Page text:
12:00 a.m. and Mr. Jackson sits on the slightly broken barstool.
The one that is too squeaky for my ears to bear.
Obnoxious and extremely annoying to hear.
He tilts his head down, mutters in my ear:
“I’d like a scotch on the rocks. If I have another bad day, I swear…”
Naturally, I have to ask.
What is so hard to take in?
If he worked the hours I do and got paid the money I get paid, surely he’d find a way to appreciate his supposed “bad day”.
They say with my job comes an unbearable flow of stories that are meaningless.
I say that with those stories I could write an entire novel.
“Here’s your scotch on the rocks, cold as an iceberg.”
As he downs his glass, the Gordons come in.
Here on the dock and back from another exciting New York City party.
I take out the Chardonnay, pour it in two glasses.
“Michael, my man, you just know us by heart,” Mr. Gordon says.
“Well knowing your order is part of the art
Of being a bartender.”
I clean more glasses
Set up some coffee cups
Pour some hot brew in one and give it to Mr. Jackson.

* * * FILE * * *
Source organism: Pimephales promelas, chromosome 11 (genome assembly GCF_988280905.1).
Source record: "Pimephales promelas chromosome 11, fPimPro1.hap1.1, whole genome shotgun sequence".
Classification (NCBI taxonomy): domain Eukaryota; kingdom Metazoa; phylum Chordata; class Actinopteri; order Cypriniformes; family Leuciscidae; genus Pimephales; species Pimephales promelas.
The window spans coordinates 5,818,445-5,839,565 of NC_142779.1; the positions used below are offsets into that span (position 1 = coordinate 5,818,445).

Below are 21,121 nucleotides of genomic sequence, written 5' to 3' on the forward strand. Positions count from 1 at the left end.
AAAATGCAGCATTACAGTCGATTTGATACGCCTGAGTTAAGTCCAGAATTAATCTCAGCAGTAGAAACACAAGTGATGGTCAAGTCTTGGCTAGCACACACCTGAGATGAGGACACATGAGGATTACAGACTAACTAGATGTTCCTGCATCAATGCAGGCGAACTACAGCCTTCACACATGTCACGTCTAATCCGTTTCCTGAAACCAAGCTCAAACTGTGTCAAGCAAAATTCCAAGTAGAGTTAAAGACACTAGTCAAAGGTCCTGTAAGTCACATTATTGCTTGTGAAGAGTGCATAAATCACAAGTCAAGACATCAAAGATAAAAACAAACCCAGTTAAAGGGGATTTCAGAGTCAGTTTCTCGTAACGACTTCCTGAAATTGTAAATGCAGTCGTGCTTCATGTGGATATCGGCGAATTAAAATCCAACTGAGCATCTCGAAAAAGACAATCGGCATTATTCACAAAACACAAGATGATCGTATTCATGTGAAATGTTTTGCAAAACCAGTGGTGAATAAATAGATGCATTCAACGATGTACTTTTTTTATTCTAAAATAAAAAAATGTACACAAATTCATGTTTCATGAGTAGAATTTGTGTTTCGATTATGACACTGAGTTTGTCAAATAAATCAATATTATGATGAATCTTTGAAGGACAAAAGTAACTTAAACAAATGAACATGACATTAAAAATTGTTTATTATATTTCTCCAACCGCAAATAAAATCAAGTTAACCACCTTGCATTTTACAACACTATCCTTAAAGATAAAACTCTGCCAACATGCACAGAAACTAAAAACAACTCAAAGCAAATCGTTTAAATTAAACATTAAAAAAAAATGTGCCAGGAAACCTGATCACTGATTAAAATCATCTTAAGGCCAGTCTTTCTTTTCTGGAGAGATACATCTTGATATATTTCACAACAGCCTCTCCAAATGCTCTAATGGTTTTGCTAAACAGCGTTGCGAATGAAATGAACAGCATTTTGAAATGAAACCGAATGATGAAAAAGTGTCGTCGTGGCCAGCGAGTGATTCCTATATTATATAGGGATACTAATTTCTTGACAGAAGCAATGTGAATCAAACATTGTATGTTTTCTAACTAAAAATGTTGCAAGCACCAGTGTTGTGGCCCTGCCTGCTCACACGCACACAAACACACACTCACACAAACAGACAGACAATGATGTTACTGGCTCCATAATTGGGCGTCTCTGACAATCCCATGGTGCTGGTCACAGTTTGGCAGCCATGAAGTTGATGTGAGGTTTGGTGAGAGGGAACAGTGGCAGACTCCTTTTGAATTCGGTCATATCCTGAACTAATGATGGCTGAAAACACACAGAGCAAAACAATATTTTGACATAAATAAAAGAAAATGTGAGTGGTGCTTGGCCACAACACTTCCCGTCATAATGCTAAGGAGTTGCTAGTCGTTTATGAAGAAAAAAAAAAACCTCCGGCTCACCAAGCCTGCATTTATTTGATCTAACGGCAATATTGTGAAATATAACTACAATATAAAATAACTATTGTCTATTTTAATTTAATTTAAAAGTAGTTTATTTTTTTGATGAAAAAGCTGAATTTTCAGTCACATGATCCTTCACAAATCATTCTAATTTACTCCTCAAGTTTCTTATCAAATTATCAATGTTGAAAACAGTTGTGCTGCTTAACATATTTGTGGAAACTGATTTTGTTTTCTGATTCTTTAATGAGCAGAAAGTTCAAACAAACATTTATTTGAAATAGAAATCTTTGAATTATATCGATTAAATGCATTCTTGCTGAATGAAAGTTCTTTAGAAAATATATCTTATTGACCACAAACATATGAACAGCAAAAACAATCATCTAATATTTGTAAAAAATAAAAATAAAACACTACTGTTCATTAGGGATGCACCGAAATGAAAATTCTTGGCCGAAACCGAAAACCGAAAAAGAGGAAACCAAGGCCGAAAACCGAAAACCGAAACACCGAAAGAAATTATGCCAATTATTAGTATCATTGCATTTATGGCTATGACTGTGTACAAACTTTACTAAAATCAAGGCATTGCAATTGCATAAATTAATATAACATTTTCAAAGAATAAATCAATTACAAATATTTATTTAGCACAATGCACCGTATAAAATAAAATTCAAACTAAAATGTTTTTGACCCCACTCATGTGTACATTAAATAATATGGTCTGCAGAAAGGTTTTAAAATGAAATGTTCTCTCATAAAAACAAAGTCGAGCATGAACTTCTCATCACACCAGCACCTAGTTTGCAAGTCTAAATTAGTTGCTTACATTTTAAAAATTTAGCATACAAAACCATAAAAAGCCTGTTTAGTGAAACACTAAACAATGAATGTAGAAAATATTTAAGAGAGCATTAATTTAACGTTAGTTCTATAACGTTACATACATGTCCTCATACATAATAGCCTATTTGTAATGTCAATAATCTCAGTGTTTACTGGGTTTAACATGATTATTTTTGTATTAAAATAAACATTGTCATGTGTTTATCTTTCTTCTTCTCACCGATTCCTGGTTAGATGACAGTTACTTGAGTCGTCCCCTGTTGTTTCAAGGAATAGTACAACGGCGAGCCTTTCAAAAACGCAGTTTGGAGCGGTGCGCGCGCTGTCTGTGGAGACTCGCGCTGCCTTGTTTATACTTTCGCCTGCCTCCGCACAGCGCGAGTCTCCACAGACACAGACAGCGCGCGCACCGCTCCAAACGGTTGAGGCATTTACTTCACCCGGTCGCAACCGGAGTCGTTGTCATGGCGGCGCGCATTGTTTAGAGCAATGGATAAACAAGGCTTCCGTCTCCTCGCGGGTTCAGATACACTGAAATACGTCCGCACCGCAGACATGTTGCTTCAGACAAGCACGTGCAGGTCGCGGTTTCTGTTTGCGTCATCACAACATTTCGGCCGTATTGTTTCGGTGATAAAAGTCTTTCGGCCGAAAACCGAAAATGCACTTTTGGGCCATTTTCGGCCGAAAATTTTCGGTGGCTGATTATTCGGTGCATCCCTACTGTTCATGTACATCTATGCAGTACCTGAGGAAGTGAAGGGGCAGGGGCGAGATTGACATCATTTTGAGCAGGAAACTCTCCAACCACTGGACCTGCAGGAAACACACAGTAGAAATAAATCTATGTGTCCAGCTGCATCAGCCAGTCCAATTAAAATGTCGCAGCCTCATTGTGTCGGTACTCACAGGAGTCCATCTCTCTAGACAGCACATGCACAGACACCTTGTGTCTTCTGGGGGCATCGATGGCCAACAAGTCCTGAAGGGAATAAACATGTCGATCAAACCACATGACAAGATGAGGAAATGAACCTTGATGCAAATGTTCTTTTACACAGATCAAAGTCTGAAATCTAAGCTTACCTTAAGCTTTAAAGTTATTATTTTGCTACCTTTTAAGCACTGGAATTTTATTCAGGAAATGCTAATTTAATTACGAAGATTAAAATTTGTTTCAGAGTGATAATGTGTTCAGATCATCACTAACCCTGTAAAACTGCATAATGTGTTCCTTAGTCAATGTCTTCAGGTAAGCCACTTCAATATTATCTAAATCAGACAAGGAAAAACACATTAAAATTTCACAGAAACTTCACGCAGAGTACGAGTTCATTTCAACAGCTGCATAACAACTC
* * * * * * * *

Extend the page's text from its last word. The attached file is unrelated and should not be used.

“You really need this, given your current state. Want something to eat?”
“No worries, I just ate.”
No cream, no sugar, drinks it in its simplest state.
Now if only the world could be that way.
But the world is chaotic.
Everything a mess.
Some things are in order, but others are not.
Mrs. Gordon’s dress is wrinkled.
Mr. Gordon’s hat is tilted too far right.
Mr. Jackson’s tie is too loose.
And my apron is now soiled.
“Thanks, man,” Jackson says, slamming a twenty on the table.
“Have a good evening, Michael,” Mr. and Mrs. Gordon say simultaneously.
After a goodnight on my part, and a good bar swipe, I turn off the lights and take off my apron and lock the door.
It is now 12:34,
And I want to go home.
Based on the painting Nighthawks, by Edward Hopper